I've argued for years that the Missouri Department of Corrections should significantly increase entry-level employee wages. I believe this now more than ever. By raising wages for correctional employees, the DOC could be more exacting in their hiring and employee-retention standards. By onboarding only people with higher educations, they'd increase the likelihood of facilities keeping with departmental policies. By asking a bit more from employees, in every area – from behavioral compliance to dress codes – they'd lower the odds of costly lawsuits by aggrieved prisoners and mistreated workers, as well as promoting healthier work environments where people with lower stress levels get sick less often and prisoners aren't as likely to get frustrated and lash out violently.

Pay my warders better, Missouri; that's what this boils down to. I'm tired of seeing violence on the yard, missing out on precious activities, and being locked down for entire days, all because inadequate staffing is unconducive to vigilance.

06 October, 2021

Another Night, Another Death

Ernest Johnson was executed by the state of Missouri last night. His killing was carried out by lethal injection at Eastern Reception, Diagnostic & Correctional Center, right here where I'm confined. While someone in a small room administered an intravenous poison to Johnson's body, the dining hall served the prison population barbecue pork and a baked potato.

The recreation building was closed for the occasion, so I didn't go to work in the afternoon or evening. The same went for the library. Factory workers had their usual hours. The rumor was that everyone would lock down for the 4:30 afternoon count, as usual, then not be allowed out until morning, once the body of Ernest Johnson was good and cold.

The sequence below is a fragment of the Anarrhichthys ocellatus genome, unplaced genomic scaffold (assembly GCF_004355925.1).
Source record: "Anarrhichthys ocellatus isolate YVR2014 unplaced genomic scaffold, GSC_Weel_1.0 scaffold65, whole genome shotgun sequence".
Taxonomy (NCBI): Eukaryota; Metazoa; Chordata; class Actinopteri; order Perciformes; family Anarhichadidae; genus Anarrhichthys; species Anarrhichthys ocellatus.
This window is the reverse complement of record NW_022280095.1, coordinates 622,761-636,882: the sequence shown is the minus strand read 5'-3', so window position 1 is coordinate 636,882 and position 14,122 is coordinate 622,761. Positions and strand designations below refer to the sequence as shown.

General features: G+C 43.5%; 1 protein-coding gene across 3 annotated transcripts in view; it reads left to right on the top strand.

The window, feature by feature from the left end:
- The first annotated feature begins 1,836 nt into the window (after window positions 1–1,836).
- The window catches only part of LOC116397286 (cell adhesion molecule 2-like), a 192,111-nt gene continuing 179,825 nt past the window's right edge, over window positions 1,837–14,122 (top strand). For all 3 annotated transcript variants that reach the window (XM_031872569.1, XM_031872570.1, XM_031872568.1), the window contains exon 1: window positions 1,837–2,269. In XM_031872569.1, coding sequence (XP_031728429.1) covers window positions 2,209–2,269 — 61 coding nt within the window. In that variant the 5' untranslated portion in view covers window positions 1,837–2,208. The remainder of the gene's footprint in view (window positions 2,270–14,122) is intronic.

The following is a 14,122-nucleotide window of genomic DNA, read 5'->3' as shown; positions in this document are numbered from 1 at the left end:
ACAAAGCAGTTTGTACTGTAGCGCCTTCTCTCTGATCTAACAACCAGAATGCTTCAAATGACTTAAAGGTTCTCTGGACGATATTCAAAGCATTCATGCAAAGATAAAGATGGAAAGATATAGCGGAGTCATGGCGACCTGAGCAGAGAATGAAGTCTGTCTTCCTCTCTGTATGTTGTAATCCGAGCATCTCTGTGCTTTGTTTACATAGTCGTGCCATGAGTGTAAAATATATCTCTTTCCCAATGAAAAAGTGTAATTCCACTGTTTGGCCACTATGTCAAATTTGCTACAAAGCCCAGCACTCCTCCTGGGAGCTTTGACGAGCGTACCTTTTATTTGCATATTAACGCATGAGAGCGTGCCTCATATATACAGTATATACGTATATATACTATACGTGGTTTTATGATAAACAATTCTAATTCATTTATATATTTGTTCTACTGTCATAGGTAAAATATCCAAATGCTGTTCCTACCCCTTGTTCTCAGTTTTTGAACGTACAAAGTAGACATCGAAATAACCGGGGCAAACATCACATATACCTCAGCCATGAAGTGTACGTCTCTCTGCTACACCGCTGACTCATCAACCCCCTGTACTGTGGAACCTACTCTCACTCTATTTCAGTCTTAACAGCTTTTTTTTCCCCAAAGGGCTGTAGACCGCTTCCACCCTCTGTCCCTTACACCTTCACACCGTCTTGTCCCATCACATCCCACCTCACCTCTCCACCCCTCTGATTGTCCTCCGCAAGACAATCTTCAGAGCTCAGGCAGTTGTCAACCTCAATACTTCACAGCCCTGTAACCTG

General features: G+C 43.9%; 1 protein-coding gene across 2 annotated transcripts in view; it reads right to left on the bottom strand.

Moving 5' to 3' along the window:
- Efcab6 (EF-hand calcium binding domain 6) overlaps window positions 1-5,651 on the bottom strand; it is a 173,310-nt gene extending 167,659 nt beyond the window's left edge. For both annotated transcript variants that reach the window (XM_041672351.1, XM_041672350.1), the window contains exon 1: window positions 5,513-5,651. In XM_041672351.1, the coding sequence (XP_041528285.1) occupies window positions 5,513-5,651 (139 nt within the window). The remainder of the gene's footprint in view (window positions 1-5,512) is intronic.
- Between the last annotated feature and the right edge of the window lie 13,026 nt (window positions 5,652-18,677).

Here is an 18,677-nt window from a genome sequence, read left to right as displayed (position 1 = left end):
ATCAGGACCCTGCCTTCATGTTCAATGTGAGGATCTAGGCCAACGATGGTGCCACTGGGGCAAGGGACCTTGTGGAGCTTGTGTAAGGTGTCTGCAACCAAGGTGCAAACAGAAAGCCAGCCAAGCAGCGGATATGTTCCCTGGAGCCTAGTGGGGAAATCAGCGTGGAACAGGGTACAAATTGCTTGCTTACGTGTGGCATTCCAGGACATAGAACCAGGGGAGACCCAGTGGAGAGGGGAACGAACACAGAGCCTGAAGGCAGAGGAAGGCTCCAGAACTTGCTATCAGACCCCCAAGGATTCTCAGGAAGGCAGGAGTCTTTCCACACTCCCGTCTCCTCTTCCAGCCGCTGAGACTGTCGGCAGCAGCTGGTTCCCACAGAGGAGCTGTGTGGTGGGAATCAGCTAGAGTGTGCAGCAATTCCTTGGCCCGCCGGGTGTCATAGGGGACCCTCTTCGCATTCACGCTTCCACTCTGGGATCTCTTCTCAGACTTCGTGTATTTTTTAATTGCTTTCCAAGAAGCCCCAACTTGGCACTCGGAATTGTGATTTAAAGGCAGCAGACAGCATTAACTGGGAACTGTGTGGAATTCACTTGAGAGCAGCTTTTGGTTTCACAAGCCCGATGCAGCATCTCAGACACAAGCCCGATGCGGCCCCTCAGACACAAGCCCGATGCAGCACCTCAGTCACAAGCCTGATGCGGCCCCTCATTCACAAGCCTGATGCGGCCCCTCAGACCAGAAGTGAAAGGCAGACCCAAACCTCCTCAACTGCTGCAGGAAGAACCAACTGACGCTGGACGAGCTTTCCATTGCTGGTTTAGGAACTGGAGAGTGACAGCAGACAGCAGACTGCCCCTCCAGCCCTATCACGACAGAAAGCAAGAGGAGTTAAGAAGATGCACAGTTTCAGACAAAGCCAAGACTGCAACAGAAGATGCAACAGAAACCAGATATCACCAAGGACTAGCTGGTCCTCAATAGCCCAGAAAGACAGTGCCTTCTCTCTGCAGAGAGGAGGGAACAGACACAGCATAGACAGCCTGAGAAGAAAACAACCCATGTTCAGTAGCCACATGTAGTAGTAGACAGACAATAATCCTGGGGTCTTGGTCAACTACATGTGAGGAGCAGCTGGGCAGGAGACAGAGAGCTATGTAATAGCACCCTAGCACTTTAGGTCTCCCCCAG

The previous Missouri execution took place in May of 2020. ERDCC wasn't locked down then, but in the years before I got here, lockdowns on execution nights were de rigueur, as if to emphasize the fucked-upedness of the circumstances. You'd think that someone running a prison would want to de-emphasize the occasion – if not distracting the institution's population by showing a good movie, at least not eliminating all recreational opportunities.

In the hours before the execution, many prisoners in my wing grumbled about losing rec, as well as about the twin possibilities of a lockdown and a dinner of PB & J. My cellmate started to complain; I shut him down. A guy's dying! Neither cell confinement nor a brown-bag meal bore out, but that isn't the point.

I could go on a tangent about the circuitous logic of killing someone to show that killing is wrong. I won't. Nor will I weigh in on the constitutionality of executing a mentally deficient person. What astonishes me is the concern that these executions engender among those here. No one gave a tinker's fart for Johnson, of course, they just didn't want to lose crucial chess-playing hours. I want to ask where our heads are. More urgently, I want to know where are our hearts.